India’s new government is revamping the National Solar Mission (NSM). The target has been revised to 100 GW by 2022 from the originally envisaged 20 GW. Based on unconfirmed information, 30 GW has been earmarked to come from distributed generation. This target is very ambitious, considering the fact that India’s current distributed solar capacity is only 285 MW, which is less than 1% of the target (refer to our recent India Solar Rooftop map).
- Space will not be a constraint for installation of 30 GW as the theoretical potential of rooftop solar in India is over 132 GW by 2022 (refer to our recent report)
- Not the entire 30 GW can be built on government subsidy – nor is it necessary. But government support can help kick the market off
- Cost effective storage solutions will be the game-changer for the distributed solar market
Until now, the Indian solar market has been dominated by utility scale projects. They make up over 90% of the current 3 GW (as per the BRIDGE TO INDIA project database). We believe that a healthy distributed solar market will lead to a sustainable growth of the entire sector. However, first reaching scale in distributed generation is significantly more challenging than in utility scale projects.
The definition of distributed systems will be crucial in achieving this target. Apart from rooftop projects, the government might include small ground mounted projects and micro grids under the distributed system category.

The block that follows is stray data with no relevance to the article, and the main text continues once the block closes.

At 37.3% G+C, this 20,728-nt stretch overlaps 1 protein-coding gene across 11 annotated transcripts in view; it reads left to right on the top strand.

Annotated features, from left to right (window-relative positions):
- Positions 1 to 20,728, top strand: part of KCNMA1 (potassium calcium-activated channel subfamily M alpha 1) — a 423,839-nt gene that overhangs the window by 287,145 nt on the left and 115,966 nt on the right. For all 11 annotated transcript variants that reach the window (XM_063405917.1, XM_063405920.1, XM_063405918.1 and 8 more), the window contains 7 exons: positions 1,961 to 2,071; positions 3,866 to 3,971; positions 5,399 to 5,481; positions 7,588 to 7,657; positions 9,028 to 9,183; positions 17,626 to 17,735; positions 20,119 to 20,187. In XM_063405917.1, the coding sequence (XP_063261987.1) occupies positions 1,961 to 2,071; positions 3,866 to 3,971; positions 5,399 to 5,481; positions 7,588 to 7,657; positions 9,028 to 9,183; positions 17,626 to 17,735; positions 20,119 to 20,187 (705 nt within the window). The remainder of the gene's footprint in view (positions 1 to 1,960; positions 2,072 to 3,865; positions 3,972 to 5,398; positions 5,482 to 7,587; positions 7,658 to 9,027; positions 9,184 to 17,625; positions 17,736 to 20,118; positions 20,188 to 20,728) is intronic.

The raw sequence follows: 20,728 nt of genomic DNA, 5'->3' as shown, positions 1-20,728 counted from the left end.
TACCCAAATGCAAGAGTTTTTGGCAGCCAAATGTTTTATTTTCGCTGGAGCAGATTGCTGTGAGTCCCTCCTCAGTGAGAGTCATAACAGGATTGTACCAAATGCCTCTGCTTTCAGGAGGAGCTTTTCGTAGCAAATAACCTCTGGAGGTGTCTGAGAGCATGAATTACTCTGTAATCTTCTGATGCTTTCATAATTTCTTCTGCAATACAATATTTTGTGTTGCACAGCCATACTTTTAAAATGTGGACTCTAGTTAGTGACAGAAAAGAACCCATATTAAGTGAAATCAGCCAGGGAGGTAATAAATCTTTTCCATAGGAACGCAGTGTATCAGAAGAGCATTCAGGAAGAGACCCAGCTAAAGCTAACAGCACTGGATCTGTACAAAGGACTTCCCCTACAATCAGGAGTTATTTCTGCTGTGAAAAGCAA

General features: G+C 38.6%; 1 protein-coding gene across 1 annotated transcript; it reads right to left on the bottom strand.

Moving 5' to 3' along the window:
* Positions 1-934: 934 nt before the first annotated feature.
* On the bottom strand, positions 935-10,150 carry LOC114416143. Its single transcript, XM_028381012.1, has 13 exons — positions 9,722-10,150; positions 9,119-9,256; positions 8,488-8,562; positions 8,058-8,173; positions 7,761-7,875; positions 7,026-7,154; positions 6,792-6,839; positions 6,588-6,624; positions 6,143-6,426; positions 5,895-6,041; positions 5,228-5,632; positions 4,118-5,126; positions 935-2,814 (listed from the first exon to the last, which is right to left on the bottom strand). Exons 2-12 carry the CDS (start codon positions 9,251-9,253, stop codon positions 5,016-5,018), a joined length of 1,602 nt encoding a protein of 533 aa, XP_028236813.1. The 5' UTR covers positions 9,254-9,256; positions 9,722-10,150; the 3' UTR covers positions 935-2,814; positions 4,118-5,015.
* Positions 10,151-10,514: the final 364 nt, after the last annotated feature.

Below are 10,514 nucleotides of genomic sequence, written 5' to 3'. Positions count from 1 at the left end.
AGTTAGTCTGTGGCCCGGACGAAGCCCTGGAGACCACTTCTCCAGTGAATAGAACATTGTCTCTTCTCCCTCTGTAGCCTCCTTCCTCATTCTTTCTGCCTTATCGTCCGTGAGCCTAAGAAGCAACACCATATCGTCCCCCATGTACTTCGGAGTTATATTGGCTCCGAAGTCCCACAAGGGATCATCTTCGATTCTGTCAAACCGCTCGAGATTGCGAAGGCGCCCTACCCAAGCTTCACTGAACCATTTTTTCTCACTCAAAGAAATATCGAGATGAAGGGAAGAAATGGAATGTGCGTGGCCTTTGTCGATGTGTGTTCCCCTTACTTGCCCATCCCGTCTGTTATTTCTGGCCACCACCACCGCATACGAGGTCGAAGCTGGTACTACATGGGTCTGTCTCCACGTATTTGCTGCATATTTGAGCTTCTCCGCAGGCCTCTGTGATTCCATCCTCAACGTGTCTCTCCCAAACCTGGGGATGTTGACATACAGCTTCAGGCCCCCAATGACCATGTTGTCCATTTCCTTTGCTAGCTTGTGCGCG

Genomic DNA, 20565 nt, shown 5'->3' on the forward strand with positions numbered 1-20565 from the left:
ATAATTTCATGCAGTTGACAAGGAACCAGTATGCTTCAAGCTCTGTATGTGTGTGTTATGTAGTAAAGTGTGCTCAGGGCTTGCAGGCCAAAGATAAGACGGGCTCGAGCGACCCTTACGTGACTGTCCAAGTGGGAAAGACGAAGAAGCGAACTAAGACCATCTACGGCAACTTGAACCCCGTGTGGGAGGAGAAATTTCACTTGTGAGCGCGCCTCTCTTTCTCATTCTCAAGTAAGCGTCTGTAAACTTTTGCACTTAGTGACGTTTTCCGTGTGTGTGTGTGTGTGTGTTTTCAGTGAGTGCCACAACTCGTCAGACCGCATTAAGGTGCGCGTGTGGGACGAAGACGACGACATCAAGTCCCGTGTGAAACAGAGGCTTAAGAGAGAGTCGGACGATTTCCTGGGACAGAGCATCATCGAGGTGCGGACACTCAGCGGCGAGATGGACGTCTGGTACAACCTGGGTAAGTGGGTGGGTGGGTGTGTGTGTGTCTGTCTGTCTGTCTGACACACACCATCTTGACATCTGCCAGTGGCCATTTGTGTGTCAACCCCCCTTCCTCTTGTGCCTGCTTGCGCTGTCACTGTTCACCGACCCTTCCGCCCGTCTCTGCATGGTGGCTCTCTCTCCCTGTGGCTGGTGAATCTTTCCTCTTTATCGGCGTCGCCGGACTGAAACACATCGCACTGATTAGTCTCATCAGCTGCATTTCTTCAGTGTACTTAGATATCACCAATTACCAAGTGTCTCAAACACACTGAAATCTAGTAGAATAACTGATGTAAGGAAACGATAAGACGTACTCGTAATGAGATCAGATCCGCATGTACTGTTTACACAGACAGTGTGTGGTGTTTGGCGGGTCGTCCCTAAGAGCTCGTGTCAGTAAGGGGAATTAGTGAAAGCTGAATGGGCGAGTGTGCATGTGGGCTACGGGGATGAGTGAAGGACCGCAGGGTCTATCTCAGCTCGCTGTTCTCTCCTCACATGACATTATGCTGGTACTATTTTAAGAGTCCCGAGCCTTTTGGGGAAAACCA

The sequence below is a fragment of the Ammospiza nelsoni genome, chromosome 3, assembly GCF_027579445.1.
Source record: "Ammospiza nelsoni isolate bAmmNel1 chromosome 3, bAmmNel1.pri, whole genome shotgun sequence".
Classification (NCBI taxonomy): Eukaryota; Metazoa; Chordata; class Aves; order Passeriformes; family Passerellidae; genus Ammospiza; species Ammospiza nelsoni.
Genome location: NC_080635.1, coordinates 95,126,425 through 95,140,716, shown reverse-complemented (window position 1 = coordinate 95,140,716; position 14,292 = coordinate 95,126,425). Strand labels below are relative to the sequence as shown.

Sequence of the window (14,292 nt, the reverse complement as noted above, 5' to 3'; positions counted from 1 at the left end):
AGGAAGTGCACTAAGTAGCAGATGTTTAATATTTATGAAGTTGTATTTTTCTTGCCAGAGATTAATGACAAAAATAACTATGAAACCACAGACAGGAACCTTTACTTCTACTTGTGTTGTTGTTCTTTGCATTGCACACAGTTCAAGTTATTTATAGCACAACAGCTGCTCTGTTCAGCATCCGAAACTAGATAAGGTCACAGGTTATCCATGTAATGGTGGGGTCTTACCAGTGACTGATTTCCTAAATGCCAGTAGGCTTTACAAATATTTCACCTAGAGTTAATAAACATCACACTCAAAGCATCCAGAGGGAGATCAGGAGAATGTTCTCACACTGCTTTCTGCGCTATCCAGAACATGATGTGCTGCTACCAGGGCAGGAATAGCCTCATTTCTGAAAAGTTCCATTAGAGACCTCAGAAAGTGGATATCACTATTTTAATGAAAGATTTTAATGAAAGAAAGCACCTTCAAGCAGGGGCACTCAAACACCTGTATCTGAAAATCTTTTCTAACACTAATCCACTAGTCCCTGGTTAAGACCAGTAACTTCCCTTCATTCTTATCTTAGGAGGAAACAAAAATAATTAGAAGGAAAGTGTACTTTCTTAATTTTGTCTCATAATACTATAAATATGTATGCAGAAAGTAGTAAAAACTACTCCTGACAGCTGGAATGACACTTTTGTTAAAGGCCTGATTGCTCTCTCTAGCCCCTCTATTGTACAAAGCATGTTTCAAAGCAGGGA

The potential for solar on India’s rooftops is huge. We estimate the realizable potential in the industrial and commercial segment at 62 GW and in the residential segment at 70 GW. From this perspective India’s plan to install 30 GW is feasible.
Without government support, however, the growth in the Indian solar rooftop market will not be sufficient to reach the target. BRIDGE TO INDIA estimates that India could add only 1.5 GW of rooftop solar by 2018 without any government support, just based on commercial parity. To accelerate adoption, the government needs to make solar more attractive.
Though the Ministry of New and Renewable Energy (MNRE) has in the past already offered subsidies for rooftop projects, only 36 MW out of the 285 MW (13%) of current projects have actually received it. Since the subsidy has not been available as widely and as quickly as needed, it has had an adverse effect and stalled the market development. Recent statements by Power Minister Piyush Goyal, clearly suggest that the ministry understands the shortcomings of the old system and is ready to provide a more supportive framework.
In addition, the government has to create a market for rooftop solar. The first step in this direction is consumer awareness. While the idea of generating power from solar is intuitively appealing in a country that suffers from heat and power cuts, very few consumers are actually knowledgeable enough about the pros and cons of solar to take a purchase decision. Especially residential consumers are largely unaware of the mechanism and uses of solar power. The government should support channels for consumer education.
A third aspect is clear and transparent grid rules: net-metering should be implemented across all states. Additionally, accelerated a depreciation benefit or tax credit could be made available to retail consumers for enhancing the viability of residential solar systems. The biggest impediment for adoption of solar power is the high up front cost. The government should extend priority sector status to solar installations to ensure easier access to consumer finance.
In most parts on India, the grid is unreliable. Only some urban, semi-urban and industrial areas enjoy continuous power supply. Grid-connected solar systems will not be able to penetrate into areas of lower power security unless they can provide a solid back-up solution. This could be achieved first in conjunction with diesel gensets. Later it would be achieved through cost-effective storage. This would be the real game-changer for the distributed solar market.